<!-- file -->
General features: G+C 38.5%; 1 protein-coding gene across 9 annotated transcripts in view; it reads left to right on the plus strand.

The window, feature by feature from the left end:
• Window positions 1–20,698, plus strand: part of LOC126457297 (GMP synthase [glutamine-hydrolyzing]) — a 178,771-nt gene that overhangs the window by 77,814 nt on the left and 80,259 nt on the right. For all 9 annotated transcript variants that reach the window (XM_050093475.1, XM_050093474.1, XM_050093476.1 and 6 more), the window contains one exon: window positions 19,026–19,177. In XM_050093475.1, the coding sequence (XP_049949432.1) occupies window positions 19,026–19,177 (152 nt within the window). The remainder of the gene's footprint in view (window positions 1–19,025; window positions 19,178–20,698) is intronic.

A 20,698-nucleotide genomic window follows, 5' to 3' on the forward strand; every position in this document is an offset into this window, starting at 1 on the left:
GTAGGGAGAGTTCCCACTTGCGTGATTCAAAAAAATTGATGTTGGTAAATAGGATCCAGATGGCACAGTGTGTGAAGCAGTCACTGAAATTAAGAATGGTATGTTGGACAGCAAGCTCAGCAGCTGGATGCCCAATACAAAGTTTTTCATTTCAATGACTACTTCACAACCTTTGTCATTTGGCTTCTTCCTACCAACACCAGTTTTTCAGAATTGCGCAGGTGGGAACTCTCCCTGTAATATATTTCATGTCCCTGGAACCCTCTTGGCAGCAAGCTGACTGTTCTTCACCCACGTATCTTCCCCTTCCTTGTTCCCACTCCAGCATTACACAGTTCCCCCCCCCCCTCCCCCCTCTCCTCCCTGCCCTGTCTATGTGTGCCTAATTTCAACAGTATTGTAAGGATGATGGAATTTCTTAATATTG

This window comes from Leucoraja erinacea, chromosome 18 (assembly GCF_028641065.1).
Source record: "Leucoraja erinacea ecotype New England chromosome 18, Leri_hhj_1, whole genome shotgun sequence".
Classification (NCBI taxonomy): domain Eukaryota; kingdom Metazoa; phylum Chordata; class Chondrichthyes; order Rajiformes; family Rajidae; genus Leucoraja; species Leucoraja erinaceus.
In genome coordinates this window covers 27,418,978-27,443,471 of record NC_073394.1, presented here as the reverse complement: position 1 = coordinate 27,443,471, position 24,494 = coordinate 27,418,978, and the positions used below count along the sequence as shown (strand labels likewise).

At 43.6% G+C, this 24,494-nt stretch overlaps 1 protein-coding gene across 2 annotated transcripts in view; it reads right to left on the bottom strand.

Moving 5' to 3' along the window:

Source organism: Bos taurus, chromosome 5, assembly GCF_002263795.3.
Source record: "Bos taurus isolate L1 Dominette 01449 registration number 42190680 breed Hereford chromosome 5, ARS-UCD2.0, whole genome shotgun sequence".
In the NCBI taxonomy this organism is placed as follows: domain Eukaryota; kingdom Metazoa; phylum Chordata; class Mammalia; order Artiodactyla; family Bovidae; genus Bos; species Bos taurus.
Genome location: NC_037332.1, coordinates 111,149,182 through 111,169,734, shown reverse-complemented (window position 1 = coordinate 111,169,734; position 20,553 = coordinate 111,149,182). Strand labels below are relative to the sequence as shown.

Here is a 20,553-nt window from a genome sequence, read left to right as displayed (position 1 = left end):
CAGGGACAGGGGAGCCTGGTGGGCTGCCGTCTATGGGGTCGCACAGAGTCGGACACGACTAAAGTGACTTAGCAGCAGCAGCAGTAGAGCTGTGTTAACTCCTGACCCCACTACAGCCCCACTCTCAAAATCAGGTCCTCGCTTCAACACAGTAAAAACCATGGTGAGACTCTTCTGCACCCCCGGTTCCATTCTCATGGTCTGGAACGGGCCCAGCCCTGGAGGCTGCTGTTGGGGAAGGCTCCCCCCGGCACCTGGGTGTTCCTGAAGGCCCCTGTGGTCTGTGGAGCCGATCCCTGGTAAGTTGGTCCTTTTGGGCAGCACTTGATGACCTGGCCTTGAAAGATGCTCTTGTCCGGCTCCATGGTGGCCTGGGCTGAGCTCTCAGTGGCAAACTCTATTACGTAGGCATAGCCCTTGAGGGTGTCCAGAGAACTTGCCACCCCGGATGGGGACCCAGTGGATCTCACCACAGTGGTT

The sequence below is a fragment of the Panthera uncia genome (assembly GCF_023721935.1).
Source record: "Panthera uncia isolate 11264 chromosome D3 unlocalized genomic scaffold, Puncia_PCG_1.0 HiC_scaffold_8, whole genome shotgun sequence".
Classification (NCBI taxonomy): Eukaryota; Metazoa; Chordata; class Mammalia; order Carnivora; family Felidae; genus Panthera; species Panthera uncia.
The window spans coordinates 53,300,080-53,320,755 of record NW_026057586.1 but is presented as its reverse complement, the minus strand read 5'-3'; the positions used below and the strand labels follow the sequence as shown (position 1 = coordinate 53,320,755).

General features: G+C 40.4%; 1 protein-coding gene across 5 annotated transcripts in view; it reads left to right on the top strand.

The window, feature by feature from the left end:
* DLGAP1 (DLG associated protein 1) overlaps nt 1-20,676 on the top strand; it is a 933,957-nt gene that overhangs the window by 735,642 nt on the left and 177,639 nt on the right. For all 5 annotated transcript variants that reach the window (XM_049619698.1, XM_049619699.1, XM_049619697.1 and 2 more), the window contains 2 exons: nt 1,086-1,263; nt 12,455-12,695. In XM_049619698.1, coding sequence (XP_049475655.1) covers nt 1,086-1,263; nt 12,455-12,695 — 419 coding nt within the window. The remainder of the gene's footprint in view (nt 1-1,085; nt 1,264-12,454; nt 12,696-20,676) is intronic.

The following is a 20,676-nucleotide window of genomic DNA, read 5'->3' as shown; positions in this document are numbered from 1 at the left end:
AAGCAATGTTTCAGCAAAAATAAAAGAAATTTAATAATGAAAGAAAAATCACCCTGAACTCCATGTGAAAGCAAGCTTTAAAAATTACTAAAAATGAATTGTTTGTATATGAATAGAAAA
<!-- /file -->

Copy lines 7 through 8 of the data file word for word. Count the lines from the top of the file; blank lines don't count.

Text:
Source record: "Leucoraja erinacea ecotype New England chromosome 18, Leri_hhj_1, whole genome shotgun sequence".
Classification (NCBI taxonomy): domain Eukaryota; kingdom Metazoa; phylum Chordata; class Chondrichthyes; order Rajiformes; family Rajidae; genus Leucoraja; species Leucoraja erinaceus.